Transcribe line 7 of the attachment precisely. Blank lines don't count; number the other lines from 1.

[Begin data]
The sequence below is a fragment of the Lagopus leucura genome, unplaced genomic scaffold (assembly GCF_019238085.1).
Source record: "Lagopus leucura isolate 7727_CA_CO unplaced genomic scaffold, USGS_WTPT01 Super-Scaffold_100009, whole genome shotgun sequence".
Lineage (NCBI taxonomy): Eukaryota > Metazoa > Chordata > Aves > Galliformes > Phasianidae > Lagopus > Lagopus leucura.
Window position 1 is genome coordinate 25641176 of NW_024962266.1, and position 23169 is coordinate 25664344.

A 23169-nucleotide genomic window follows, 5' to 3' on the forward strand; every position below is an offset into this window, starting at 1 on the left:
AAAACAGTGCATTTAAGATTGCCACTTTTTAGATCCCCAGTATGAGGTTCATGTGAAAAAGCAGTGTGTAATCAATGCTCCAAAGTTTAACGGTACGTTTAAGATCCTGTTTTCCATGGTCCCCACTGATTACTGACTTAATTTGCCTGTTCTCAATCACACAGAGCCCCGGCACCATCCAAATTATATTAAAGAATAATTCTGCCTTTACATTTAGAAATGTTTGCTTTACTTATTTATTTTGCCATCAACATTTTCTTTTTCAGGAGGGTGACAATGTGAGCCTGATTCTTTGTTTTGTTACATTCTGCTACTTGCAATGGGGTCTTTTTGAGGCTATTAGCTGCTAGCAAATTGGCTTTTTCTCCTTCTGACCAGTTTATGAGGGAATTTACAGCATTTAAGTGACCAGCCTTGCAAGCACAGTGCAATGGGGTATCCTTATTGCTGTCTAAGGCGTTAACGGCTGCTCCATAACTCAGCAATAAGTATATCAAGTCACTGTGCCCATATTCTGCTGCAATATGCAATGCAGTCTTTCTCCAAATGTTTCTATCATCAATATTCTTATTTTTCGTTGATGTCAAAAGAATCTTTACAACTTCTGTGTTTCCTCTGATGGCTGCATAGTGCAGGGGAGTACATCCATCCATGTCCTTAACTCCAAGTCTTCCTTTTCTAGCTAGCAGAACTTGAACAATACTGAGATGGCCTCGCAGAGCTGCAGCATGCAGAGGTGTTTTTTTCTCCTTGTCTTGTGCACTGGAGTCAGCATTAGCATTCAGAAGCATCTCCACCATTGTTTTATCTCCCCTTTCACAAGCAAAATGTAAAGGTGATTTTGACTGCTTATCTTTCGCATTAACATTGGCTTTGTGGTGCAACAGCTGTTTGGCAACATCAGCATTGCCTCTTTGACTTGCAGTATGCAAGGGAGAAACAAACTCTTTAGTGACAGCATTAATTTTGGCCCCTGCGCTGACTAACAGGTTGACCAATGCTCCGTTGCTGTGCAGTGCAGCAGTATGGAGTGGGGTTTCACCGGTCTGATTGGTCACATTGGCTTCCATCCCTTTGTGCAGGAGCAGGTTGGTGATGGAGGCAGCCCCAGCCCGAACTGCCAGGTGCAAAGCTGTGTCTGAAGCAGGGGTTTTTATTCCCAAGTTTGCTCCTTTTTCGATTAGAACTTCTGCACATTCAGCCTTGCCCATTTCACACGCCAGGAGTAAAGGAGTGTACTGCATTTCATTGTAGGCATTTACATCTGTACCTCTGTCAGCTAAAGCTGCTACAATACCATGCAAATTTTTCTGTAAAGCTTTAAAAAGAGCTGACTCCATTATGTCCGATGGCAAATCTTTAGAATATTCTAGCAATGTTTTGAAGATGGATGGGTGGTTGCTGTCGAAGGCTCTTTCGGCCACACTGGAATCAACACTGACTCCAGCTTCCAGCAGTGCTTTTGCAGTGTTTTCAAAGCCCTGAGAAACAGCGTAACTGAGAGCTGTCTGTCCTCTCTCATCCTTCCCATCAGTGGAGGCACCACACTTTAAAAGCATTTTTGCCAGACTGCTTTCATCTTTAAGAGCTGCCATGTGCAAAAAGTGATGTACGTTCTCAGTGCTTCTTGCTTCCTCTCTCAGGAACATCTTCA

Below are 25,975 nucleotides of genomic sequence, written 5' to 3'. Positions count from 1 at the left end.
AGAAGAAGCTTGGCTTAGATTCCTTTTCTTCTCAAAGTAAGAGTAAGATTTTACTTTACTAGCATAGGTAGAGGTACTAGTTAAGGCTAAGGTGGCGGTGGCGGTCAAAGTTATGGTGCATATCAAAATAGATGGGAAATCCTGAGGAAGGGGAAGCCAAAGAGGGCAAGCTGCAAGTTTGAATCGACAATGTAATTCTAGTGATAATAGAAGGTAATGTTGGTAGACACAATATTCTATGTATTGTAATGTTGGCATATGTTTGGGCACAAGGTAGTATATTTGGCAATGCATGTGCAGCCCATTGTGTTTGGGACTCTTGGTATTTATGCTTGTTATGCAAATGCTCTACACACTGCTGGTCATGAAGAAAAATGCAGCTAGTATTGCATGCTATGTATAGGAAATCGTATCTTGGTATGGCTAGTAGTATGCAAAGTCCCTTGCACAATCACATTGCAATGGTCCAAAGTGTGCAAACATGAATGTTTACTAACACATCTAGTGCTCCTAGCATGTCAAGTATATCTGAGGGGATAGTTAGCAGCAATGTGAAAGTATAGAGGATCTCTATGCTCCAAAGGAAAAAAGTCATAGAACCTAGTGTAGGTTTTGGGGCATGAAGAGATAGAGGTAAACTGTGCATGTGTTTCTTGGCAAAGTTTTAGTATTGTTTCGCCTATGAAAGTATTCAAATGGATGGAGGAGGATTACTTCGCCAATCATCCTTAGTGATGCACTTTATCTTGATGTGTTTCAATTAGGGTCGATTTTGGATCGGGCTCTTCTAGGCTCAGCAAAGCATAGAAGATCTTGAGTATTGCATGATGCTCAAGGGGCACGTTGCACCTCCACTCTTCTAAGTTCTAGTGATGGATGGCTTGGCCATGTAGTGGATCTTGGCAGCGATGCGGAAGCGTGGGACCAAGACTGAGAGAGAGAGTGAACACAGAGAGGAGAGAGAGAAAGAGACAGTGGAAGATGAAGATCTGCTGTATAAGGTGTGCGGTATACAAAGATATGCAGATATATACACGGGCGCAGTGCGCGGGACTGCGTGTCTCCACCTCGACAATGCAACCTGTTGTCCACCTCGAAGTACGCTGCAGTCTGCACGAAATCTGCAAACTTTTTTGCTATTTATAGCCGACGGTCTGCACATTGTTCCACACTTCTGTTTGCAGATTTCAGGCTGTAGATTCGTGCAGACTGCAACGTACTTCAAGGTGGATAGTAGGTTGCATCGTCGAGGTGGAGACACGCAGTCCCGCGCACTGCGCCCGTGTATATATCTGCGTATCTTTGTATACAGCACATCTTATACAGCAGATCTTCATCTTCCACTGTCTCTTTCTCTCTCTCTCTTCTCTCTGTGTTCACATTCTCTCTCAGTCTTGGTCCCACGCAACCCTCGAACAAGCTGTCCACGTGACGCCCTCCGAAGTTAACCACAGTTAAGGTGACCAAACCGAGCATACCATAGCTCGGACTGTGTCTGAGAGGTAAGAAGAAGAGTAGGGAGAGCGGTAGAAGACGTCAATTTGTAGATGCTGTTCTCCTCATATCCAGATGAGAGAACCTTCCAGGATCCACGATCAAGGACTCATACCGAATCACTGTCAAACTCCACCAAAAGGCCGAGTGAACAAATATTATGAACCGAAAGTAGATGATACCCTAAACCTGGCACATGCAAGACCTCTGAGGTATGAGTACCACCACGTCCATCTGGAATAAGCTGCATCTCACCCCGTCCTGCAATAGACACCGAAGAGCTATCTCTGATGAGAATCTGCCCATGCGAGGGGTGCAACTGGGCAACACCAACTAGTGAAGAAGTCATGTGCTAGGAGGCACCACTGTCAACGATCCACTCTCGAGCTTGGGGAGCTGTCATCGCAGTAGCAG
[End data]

Below are 25,975 nucleotides of genomic sequence, written 5' to 3'. Positions count from 1 at the left end.